Chismeando: It’s Not Helping Anyone

 

This is my story about how I learned to talk shit about people. Then how I learned my lesson to stop. Then how I learned how difficult it still is to keep my mouth shut.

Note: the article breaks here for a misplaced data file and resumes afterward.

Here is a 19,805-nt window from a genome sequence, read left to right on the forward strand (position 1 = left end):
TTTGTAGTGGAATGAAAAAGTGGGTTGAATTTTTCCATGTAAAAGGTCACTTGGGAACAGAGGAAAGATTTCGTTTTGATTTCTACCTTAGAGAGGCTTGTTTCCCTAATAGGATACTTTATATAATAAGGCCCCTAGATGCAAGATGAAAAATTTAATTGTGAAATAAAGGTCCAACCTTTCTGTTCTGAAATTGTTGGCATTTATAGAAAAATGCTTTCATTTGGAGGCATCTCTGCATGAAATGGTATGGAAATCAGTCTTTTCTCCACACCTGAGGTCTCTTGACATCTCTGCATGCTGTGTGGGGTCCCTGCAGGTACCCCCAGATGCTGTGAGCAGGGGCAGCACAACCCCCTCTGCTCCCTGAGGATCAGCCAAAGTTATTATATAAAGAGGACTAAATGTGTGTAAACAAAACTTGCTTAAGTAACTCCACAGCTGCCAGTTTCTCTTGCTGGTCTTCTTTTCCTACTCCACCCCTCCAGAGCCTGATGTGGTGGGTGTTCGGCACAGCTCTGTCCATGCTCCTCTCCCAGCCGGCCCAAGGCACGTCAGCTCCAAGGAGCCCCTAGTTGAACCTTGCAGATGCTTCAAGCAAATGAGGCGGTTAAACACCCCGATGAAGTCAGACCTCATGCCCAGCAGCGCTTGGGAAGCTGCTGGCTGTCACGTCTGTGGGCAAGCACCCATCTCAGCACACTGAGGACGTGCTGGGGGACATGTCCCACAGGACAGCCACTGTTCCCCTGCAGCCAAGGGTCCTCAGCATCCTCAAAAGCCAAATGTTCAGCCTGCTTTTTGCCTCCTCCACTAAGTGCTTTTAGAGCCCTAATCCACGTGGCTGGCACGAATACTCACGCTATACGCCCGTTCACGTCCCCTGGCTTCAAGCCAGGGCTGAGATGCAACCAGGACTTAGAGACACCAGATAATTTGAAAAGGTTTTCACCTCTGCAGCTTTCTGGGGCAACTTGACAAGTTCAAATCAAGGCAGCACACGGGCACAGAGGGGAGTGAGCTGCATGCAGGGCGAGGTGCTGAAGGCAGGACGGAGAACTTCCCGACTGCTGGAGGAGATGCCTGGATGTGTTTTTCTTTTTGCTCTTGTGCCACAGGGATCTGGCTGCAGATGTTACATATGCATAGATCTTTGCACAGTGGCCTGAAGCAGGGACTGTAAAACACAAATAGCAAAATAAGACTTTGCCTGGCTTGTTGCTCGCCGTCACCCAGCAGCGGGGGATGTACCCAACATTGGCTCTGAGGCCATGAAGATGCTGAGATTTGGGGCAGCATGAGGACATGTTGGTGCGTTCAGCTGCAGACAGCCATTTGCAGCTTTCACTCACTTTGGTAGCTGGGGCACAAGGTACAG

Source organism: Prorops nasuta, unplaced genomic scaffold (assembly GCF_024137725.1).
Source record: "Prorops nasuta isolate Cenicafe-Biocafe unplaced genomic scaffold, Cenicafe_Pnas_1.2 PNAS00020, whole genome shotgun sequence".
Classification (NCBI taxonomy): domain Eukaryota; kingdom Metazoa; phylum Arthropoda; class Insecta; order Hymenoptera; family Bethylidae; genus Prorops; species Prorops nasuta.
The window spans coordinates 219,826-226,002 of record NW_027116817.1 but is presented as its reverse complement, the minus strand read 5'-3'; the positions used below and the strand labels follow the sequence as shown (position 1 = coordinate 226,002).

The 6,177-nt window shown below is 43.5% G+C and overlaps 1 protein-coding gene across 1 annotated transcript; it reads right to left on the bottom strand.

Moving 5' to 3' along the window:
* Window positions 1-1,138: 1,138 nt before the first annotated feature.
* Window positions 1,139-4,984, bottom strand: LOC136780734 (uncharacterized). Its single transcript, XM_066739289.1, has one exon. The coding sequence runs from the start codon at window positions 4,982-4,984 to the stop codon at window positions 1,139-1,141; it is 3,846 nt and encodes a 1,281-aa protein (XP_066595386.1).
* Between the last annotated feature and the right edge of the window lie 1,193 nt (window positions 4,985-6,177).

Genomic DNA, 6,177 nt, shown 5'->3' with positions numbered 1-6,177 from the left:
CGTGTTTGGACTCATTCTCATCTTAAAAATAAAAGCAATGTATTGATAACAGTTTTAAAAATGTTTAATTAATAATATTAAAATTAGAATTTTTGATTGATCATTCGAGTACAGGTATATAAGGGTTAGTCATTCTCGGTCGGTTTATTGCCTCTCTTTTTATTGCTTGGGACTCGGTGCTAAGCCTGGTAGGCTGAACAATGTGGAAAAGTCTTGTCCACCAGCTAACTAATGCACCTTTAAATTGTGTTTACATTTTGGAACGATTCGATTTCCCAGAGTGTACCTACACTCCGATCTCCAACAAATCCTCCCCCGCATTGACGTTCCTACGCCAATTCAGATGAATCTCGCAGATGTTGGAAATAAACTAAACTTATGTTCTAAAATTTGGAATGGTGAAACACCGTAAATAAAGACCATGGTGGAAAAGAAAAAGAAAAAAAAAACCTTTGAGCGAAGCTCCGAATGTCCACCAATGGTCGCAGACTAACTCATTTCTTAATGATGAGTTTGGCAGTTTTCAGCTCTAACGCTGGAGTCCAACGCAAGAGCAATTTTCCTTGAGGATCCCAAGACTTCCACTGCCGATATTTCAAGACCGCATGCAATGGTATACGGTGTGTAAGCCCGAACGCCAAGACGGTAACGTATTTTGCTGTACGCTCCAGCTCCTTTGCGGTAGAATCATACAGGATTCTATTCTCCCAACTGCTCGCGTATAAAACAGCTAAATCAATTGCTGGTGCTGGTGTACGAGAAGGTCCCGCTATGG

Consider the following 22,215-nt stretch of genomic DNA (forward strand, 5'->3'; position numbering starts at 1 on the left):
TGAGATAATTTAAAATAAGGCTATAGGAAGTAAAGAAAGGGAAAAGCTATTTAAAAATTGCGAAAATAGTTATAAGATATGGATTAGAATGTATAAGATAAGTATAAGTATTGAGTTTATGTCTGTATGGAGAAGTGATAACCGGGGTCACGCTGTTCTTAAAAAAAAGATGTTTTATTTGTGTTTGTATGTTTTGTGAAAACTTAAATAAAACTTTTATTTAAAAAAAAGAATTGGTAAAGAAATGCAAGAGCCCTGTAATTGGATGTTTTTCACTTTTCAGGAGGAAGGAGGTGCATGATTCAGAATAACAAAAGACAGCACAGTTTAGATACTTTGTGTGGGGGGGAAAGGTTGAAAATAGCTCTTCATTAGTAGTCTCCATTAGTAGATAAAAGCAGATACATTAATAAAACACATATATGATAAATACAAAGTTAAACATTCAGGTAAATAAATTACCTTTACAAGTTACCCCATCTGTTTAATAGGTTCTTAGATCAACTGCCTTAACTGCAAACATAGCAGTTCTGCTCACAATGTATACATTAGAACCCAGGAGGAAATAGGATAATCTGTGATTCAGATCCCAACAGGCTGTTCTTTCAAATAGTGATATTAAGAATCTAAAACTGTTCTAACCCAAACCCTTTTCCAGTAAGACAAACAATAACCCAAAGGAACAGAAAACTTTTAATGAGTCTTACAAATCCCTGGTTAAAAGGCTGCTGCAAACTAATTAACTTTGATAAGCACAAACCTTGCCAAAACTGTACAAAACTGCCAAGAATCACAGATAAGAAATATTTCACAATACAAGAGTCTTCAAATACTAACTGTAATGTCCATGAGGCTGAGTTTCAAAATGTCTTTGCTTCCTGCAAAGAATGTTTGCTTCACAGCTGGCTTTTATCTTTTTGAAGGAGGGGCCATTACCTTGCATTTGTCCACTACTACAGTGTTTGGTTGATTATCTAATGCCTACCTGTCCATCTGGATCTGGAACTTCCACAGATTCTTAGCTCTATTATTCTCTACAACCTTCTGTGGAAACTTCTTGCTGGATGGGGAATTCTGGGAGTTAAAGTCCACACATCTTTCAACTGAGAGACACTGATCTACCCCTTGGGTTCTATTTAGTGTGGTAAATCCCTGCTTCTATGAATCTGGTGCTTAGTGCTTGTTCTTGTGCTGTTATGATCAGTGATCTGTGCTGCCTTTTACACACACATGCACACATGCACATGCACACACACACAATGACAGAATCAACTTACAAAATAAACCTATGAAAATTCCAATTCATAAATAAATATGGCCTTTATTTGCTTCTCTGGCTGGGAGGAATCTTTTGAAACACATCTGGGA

I specifically remember the very first time I learned that it was okay to call another person “ugly.” (Just to clarify, I truly do not think that it’s okay but when I was about thirteen, it seemed to be). So this is little impressionable Dania’s experience. I was in seventh grade and I was hanging out with my cool, older eighth grade friends and some of my cheerleading friends who were my age. We were all in the same cheerleading squad at school. We were hanging out in the school gym, probably for practice or for a pep rally. And I remember this older eighth grader talking to me about another girl in our school who was also present in the gym but was not hanging out with us at that time. Let’s call this eighth grader Annie and the girl who wasn’t hanging out with us Janey. Annie says to me and a few other girls something along the lines of, “Oh my God, I cannot stand that girl. She is so ugly. I don’t know how anyone can think she’s pretty.” I’m not saying I was born and raised a perfectly well-mannered and sweet baby angel. I was raised Catholic (which I no longer am) and I did attend Sunday school and I was taught that God was always watching and listening and for some odd reason the principle of “Do unto others as you would have them do unto you” had always just stuck with me. Looking back, I think I felt guilty and afraid most of the time due to my Catholic upbringing to even think about “bad” things. Anyway, when I heard Annie call Janey “ugly” I didn’t say anything, but I felt stunned. Like, “WHAT? CAN YOU SAY THINGS LIKE THAT ABOUT OTHER PEOPLE?” Turns out you can and there are really no immediate consequences. Hearing Annie call another girl that – a girl who had never done anything to me – felt like it was okay to do so. From then on, I heard it a little bit more from Annie and my other friends. And slowly but surely, I felt like it gave me permission to say it as well. Then I went on to do a few more discreetly awful things, mean girls style. And that was the beginning.